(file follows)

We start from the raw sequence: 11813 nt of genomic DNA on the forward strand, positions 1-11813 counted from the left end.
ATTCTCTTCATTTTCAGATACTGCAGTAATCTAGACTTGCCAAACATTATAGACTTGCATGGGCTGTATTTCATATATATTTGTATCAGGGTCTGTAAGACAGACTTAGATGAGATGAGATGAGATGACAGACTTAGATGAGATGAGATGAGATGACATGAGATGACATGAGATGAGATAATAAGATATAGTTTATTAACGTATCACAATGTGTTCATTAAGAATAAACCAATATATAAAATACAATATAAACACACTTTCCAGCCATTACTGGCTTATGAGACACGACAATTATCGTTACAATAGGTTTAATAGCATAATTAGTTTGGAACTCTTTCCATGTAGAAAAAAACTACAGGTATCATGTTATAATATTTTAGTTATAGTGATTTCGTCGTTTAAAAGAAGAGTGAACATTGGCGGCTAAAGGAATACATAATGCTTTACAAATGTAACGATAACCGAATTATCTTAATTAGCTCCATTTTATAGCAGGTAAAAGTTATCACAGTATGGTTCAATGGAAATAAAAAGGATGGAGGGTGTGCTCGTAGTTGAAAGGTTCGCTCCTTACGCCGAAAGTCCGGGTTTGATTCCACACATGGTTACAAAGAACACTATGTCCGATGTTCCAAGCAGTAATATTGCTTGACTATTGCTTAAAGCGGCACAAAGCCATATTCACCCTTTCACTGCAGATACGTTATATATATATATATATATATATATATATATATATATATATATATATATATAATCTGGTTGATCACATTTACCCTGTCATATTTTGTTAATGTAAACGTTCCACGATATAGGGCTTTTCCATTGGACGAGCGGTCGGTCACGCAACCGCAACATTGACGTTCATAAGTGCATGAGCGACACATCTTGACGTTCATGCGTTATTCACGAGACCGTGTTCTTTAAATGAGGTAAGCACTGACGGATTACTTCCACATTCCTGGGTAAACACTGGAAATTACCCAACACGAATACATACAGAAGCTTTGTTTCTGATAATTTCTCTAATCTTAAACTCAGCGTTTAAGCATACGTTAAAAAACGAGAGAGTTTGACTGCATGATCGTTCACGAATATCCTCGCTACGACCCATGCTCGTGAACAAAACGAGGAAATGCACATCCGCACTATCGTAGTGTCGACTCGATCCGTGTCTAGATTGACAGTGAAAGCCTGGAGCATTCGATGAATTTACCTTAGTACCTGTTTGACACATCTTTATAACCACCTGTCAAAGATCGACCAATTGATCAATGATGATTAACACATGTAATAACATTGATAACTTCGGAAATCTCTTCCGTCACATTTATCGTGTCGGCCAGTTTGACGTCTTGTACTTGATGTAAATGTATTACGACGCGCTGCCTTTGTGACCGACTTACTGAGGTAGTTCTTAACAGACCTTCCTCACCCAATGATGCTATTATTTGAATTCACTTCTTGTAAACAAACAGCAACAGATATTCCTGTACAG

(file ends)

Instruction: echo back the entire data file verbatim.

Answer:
We start from the raw sequence: 11813 nt of genomic DNA on the forward strand, positions 1-11813 counted from the left end.
ATTCTCTTCATTTTCAGATACTGCAGTAATCTAGACTTGCCAAACATTATAGACTTGCATGGGCTGTATTTCATATATATTTGTATCAGGGTCTGTAAGACAGACTTAGATGAGATGAGATGAGATGACAGACTTAGATGAGATGAGATGAGATGACATGAGATGACATGAGATGAGATAATAAGATATAGTTTATTAACGTATCACAATGTGTTCATTAAGAATAAACCAATATATAAAATACAATATAAACACACTTTCCAGCCATTACTGGCTTATGAGACACGACAATTATCGTTACAATAGGTTTAATAGCATAATTAGTTTGGAACTCTTTCCATGTAGAAAAAAACTACAGGTATCATGTTATAATATTTTAGTTATAGTGATTTCGTCGTTTAAAAGAAGAGTGAACATTGGCGGCTAAAGGAATACATAATGCTTTACAAATGTAACGATAACCGAATTATCTTAATTAGCTCCATTTTATAGCAGGTAAAAGTTATCACAGTATGGTTCAATGGAAATAAAAAGGATGGAGGGTGTGCTCGTAGTTGAAAGGTTCGCTCCTTACGCCGAAAGTCCGGGTTTGATTCCACACATGGTTACAAAGAACACTATGTCCGATGTTCCAAGCAGTAATATTGCTTGACTATTGCTTAAAGCGGCACAAAGCCATATTCACCCTTTCACTGCAGATACGTTATATATATATATATATATATATATATATATATATATATATATATATATATAATCTGGTTGATCACATTTACCCTGTCATATTTTGTTAATGTAAACGTTCCACGATATAGGGCTTTTCCATTGGACGAGCGGTCGGTCACGCAACCGCAACATTGACGTTCATAAGTGCATGAGCGACACATCTTGACGTTCATGCGTTATTCACGAGACCGTGTTCTTTAAATGAGGTAAGCACTGACGGATTACTTCCACATTCCTGGGTAAACACTGGAAATTACCCAACACGAATACATACAGAAGCTTTGTTTCTGATAATTTCTCTAATCTTAAACTCAGCGTTTAAGCATACGTTAAAAAACGAGAGAGTTTGACTGCATGATCGTTCACGAATATCCTCGCTACGACCCATGCTCGTGAACAAAACGAGGAAATGCACATCCGCACTATCGTAGTGTCGACTCGATCCGTGTCTAGATTGACAGTGAAAGCCTGGAGCATTCGATGAATTTACCTTAGTACCTGTTTGACACATCTTTATAACCACCTGTCAAAGATCGACCAATTGATCAATGATGATTAACACATGTAATAACATTGATAACTTCGGAAATCTCTTCCGTCACATTTATCGTGTCGGCCAGTTTGACGTCTTGTACTTGATGTAAATGTATTACGACGCGCTGCCTTTGTGACCGACTTACTGAGGTAGTTCTTAACAGACCTTCCTCACCCAATGATGCTATTATTTGAATTCACTTCTTGTAAACAAACAGCAACAGATATTCCTGTACAG